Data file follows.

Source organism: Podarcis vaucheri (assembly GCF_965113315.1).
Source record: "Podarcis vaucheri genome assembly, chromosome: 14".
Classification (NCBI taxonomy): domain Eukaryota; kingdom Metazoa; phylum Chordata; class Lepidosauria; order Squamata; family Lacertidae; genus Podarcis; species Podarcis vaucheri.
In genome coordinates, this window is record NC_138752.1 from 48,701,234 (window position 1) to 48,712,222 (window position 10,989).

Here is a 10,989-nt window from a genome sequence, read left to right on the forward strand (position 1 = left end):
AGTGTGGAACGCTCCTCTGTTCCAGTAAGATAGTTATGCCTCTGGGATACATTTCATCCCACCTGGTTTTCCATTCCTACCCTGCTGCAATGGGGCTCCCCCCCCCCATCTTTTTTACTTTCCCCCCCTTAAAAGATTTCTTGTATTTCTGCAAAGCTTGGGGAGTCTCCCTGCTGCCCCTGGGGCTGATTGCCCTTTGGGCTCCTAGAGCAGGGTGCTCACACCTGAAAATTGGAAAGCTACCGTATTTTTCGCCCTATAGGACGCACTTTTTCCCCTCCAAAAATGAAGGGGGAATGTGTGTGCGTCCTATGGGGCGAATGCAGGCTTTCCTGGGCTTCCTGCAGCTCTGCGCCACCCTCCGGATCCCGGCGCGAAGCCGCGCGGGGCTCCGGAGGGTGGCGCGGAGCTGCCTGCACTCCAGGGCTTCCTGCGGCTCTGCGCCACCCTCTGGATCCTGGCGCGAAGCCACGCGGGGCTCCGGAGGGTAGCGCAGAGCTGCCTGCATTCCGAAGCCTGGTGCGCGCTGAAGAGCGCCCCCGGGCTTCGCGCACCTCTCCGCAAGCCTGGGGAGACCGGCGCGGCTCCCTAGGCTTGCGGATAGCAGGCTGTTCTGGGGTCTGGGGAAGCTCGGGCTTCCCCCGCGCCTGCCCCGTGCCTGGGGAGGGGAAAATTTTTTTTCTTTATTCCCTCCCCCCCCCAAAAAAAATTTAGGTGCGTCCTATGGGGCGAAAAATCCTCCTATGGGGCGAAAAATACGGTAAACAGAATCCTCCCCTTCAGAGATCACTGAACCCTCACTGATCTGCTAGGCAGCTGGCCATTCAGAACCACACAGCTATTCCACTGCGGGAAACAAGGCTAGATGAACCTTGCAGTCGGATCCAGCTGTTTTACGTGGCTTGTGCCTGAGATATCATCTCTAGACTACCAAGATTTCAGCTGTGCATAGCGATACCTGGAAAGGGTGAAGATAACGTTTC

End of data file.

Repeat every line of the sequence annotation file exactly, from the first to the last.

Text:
Source organism: Podarcis vaucheri (assembly GCF_965113315.1).
Source record: "Podarcis vaucheri genome assembly, chromosome: 14".
Classification (NCBI taxonomy): domain Eukaryota; kingdom Metazoa; phylum Chordata; class Lepidosauria; order Squamata; family Lacertidae; genus Podarcis; species Podarcis vaucheri.
In genome coordinates, this window is record NC_138752.1 from 48,701,234 (window position 1) to 48,712,222 (window position 10,989).

Here is a 10,989-nt window from a genome sequence, read left to right on the forward strand (position 1 = left end):
AGTGTGGAACGCTCCTCTGTTCCAGTAAGATAGTTATGCCTCTGGGATACATTTCATCCCACCTGGTTTTCCATTCCTACCCTGCTGCAATGGGGCTCCCCCCCCCCATCTTTTTTACTTTCCCCCCCTTAAAAGATTTCTTGTATTTCTGCAAAGCTTGGGGAGTCTCCCTGCTGCCCCTGGGGCTGATTGCCCTTTGGGCTCCTAGAGCAGGGTGCTCACACCTGAAAATTGGAAAGCTACCGTATTTTTCGCCCTATAGGACGCACTTTTTCCCCTCCAAAAATGAAGGGGGAATGTGTGTGCGTCCTATGGGGCGAATGCAGGCTTTCCTGGGCTTCCTGCAGCTCTGCGCCACCCTCCGGATCCCGGCGCGAAGCCGCGCGGGGCTCCGGAGGGTGGCGCGGAGCTGCCTGCACTCCAGGGCTTCCTGCGGCTCTGCGCCACCCTCTGGATCCTGGCGCGAAGCCACGCGGGGCTCCGGAGGGTAGCGCAGAGCTGCCTGCATTCCGAAGCCTGGTGCGCGCTGAAGAGCGCCCCCGGGCTTCGCGCACCTCTCCGCAAGCCTGGGGAGACCGGCGCGGCTCCCTAGGCTTGCGGATAGCAGGCTGTTCTGGGGTCTGGGGAAGCTCGGGCTTCCCCCGCGCCTGCCCCGTGCCTGGGGAGGGGAAAATTTTTTTTCTTTATTCCCTCCCCCCCCCAAAAAAAATTTAGGTGCGTCCTATGGGGCGAAAAATCCTCCTATGGGGCGAAAAATACGGTAAACAGAATCCTCCCCTTCAGAGATCACTGAACCCTCACTGATCTGCTAGGCAGCTGGCCATTCAGAACCACACAGCTATTCCACTGCGGGAAACAAGGCTAGATGAACCTTGCAGTCGGATCCAGCTGTTTTACGTGGCTTGTGCCTGAGATATCATCTCTAGACTACCAAGATTTCAGCTGTGCATAGCGATACCTGGAAAGGGTGAAGATAACGTTTC